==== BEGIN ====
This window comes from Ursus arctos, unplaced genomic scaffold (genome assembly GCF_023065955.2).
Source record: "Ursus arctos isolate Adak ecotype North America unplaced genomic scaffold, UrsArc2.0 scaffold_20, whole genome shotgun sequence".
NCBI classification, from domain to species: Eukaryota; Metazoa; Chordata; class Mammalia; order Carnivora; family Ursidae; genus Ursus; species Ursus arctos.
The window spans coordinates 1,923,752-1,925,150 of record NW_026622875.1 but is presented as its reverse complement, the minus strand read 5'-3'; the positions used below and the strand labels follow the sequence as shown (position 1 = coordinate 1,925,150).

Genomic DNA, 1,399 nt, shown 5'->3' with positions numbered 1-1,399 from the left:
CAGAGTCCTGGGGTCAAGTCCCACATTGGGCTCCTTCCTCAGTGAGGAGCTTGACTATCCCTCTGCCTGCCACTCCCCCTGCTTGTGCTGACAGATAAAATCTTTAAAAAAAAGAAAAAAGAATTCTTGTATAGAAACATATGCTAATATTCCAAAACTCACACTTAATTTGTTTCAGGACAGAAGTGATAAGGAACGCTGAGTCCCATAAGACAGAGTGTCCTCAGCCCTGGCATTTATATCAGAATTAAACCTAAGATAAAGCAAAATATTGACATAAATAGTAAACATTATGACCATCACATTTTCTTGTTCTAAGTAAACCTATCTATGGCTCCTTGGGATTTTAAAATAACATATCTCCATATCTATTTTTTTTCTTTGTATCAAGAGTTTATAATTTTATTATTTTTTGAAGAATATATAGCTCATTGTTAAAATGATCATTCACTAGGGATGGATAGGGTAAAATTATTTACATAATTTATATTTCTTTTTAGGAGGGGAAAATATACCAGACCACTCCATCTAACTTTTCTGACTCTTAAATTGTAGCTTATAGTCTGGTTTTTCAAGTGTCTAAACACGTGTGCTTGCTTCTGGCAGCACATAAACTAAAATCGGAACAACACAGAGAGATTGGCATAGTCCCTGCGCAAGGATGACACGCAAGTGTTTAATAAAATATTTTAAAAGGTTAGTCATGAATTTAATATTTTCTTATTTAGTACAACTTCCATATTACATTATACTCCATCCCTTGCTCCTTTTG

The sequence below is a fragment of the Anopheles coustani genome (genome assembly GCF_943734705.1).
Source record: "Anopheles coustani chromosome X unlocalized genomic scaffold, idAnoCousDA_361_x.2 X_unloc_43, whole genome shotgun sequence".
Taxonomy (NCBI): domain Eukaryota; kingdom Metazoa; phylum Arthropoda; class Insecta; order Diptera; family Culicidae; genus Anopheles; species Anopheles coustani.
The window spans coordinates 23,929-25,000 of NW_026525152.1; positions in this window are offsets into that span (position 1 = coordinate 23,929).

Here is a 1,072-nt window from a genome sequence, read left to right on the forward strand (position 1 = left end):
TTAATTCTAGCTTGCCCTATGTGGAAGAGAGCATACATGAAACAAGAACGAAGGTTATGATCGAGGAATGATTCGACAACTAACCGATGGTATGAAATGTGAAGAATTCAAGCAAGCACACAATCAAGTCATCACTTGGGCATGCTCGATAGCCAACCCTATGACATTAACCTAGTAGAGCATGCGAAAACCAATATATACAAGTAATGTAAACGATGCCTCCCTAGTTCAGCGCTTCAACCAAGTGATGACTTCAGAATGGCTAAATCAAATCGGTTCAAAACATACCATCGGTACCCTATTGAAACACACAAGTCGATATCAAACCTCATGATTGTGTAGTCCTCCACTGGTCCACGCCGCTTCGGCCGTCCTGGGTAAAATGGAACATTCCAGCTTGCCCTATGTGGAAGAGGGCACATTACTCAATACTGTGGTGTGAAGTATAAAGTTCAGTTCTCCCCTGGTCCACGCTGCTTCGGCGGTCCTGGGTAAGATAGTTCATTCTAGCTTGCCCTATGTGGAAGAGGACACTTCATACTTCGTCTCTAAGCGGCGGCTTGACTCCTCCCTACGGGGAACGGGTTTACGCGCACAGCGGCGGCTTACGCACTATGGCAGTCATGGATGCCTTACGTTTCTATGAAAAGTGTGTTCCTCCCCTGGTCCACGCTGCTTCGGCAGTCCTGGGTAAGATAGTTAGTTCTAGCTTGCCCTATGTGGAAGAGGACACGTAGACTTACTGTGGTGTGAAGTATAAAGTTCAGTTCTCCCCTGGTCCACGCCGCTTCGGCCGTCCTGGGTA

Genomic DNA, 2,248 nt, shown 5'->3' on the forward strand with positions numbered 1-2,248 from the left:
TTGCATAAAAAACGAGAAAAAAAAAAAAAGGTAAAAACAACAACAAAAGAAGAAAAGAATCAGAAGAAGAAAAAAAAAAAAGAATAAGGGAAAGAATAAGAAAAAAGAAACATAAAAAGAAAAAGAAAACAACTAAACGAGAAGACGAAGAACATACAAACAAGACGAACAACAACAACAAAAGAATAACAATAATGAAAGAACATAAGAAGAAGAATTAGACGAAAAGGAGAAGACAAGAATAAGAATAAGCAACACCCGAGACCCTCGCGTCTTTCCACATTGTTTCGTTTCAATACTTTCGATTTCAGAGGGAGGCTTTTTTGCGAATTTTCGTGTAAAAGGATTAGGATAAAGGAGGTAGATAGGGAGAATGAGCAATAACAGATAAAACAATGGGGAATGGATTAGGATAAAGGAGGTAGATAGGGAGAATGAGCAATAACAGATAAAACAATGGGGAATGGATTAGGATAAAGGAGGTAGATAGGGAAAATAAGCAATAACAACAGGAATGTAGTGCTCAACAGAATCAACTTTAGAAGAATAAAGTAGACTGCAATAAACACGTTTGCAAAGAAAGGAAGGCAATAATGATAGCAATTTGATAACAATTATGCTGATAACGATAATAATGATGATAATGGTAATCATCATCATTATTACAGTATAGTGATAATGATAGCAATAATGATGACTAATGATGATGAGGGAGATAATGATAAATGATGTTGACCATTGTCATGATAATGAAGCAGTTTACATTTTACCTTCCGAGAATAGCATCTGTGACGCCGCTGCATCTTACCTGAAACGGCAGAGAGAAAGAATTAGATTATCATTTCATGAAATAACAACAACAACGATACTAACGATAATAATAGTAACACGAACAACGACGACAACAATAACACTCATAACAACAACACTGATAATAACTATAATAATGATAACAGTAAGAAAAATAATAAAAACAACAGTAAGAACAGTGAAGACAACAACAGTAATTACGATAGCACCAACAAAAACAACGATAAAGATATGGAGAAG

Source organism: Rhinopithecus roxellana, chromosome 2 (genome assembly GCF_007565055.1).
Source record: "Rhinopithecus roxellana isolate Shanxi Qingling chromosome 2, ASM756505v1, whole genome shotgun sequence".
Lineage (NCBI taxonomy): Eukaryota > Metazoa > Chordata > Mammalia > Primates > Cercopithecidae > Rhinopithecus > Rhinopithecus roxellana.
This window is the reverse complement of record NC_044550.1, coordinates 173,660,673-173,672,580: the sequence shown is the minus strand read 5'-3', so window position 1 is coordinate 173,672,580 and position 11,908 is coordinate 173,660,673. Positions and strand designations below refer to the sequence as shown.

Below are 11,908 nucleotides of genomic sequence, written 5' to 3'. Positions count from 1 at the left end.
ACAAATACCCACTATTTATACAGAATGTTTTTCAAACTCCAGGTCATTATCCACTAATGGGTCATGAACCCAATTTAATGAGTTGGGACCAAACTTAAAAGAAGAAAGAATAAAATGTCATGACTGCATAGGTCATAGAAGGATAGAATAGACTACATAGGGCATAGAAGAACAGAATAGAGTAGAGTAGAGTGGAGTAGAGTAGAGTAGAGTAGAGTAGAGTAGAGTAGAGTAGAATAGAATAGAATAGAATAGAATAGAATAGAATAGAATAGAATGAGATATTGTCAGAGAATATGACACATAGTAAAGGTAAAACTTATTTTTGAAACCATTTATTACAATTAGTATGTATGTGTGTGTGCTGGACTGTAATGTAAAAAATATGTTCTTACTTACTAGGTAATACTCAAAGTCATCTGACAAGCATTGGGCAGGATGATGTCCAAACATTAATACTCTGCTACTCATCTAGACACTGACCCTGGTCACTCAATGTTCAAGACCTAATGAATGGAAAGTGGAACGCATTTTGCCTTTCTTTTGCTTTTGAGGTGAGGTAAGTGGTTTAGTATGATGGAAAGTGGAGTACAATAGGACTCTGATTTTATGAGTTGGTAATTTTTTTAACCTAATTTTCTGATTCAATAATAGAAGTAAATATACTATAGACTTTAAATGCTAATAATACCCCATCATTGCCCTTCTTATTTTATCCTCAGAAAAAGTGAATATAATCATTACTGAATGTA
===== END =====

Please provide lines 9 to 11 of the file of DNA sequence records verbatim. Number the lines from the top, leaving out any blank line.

Taxonomy (NCBI): domain Eukaryota; kingdom Metazoa; phylum Arthropoda; class Insecta; order Diptera; family Culicidae; genus Anopheles; species Anopheles coustani.
The window spans coordinates 23,929-25,000 of NW_026525152.1; positions in this window are offsets into that span (position 1 = coordinate 23,929).

Here is a 1,072-nt window from a genome sequence, read left to right on the forward strand (position 1 = left end):